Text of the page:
Thanks to the advance of science, the existence of God is not really a question of experimental hypothesis anymore. Wisdom also wants to bracket the question of the expectation of a world to come as it influences belief in Gods. He wants to instead focus on belief in a world here but beyond our senses. The question about the existence of God (divine Mind) must be expanded into a few related questions, including 1) are we ever justified in believing in mind, 2) are there non-animal or non-human mind patterns out there in the world, and 3) how do we know something is mind-like enough?
Wisdom recounts the story of two people talking about whether a couple is happy. Nothing from reason can settle the matter definitively, which is to say that science/reason does not have an exclusive grip on revelation. He tells the story of the unseen gardener to the same effect: one person thinks a gardener has been there to clean up the shrubs, the other thinks not. Arguments are deployed, but those arguments do not change the fact that the two people are observing and acknowledging the same reality.
The theistic issue is not settlable by calculation. In courts of law, for instance, we often are dealing not simply with facts but with showing whether certain parties displayed care or negligence (194). The reasons deployed in such instances are like the legs of a chair, not like the links of a chain. Reasoning is horizontal, not vertical. They are deployed with the hope of providing a cumulative effect that has a logic of its own.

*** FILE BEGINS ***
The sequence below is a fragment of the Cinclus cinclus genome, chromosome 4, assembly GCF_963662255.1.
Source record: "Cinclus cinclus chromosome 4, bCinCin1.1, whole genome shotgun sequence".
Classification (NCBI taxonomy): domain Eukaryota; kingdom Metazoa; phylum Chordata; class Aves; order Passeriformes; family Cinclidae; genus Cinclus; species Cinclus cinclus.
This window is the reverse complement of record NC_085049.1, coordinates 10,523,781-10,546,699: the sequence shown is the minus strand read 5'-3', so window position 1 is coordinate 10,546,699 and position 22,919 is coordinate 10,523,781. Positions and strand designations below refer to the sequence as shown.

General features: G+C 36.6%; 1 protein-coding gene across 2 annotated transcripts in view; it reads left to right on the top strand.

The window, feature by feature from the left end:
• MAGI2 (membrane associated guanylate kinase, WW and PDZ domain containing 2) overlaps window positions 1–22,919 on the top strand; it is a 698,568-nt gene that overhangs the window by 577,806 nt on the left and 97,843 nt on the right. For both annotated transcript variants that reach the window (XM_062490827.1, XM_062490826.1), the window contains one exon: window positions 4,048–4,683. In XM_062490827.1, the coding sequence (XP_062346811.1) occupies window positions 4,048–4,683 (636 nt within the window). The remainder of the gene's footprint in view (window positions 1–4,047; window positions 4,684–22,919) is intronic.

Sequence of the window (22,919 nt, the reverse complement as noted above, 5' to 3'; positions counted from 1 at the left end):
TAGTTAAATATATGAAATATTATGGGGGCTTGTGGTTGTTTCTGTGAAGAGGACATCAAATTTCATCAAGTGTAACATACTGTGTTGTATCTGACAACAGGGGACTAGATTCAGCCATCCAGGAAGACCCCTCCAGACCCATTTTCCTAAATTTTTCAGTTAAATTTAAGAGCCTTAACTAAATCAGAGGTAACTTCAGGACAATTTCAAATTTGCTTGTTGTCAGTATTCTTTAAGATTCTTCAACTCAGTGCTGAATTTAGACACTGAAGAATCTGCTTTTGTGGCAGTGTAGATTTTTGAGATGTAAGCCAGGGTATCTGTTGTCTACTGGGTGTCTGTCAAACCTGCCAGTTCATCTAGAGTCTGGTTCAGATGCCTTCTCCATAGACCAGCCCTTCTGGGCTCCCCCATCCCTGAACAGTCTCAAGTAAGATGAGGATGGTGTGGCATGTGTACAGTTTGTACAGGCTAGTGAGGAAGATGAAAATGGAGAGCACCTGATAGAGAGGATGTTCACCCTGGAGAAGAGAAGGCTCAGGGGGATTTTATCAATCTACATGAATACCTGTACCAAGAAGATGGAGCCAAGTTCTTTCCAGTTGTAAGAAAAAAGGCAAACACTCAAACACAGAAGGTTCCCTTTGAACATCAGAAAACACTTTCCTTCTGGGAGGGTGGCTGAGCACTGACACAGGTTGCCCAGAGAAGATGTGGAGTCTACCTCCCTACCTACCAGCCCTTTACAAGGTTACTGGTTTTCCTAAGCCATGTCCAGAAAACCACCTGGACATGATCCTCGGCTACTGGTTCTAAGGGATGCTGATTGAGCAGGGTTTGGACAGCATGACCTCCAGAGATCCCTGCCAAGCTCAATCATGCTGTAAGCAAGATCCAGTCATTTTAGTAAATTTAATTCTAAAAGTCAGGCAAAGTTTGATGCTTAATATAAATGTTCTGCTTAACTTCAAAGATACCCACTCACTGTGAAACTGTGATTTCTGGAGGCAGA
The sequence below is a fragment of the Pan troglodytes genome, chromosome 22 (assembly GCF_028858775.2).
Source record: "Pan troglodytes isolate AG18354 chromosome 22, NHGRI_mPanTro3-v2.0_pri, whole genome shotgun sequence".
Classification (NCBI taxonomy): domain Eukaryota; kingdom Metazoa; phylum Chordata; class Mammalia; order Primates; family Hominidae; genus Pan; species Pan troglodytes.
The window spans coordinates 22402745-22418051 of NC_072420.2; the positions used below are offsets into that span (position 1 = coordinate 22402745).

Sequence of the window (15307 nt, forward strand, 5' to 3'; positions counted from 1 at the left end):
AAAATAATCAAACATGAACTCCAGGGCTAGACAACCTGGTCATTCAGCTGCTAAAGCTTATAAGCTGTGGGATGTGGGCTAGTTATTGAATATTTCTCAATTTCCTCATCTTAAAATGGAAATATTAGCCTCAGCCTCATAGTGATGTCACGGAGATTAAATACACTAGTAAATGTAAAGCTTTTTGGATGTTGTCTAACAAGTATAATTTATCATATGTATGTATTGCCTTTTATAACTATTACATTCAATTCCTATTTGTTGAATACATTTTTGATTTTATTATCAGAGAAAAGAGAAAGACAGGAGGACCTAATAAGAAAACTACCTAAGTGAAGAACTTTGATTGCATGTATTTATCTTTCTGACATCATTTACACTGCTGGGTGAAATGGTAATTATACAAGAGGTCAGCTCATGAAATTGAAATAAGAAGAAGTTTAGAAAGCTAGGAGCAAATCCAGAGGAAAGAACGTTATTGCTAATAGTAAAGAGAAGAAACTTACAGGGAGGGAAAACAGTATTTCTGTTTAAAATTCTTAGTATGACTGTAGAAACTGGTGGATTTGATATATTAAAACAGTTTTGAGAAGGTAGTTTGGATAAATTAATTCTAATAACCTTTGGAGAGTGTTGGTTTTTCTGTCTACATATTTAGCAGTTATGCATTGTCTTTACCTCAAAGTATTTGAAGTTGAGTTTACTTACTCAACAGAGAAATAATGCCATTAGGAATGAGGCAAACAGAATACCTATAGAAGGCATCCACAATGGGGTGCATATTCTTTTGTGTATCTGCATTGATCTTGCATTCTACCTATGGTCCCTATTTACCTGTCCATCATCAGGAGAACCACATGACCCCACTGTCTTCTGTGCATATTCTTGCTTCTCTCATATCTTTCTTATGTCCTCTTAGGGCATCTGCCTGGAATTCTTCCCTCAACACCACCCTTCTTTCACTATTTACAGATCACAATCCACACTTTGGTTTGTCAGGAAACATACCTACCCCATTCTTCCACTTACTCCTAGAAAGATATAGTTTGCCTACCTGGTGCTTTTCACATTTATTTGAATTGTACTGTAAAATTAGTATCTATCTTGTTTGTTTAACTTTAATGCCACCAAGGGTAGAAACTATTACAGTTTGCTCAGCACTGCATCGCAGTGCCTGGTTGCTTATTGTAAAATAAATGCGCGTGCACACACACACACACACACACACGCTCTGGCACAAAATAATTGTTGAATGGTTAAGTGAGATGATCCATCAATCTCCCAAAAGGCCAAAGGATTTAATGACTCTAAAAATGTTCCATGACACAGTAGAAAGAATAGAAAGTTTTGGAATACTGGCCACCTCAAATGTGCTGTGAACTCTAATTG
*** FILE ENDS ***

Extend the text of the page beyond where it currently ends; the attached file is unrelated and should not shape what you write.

As with two people judging art, there is a certain logic to it but its not simply rationality. Wisdom invokes the "connecting technique:" as in law, one can look for precedence, connecting the current situation to others analogically. Sometimes, wrongheadesness/heartedness can be traced back to a mismanagement of language, but more often, it stems from that which has not even been put into language (200).
In arguing about these things, we look for unconscious reasons, both good and bad, that the discussant is not aware of. Wisdom thinks of our reliance on unconscious motives to explain these things is a continuation and not a break with a certain theological discourse about the existence of gods. The "facts" which makes belief in God seem childish are "hidden powers" within us (204). The Greeks didn't talk about repressing instincts but they did speak of not appeasing Dionysus. Similarly, we may not be talking about the existence of God but we do talk about the unconscious.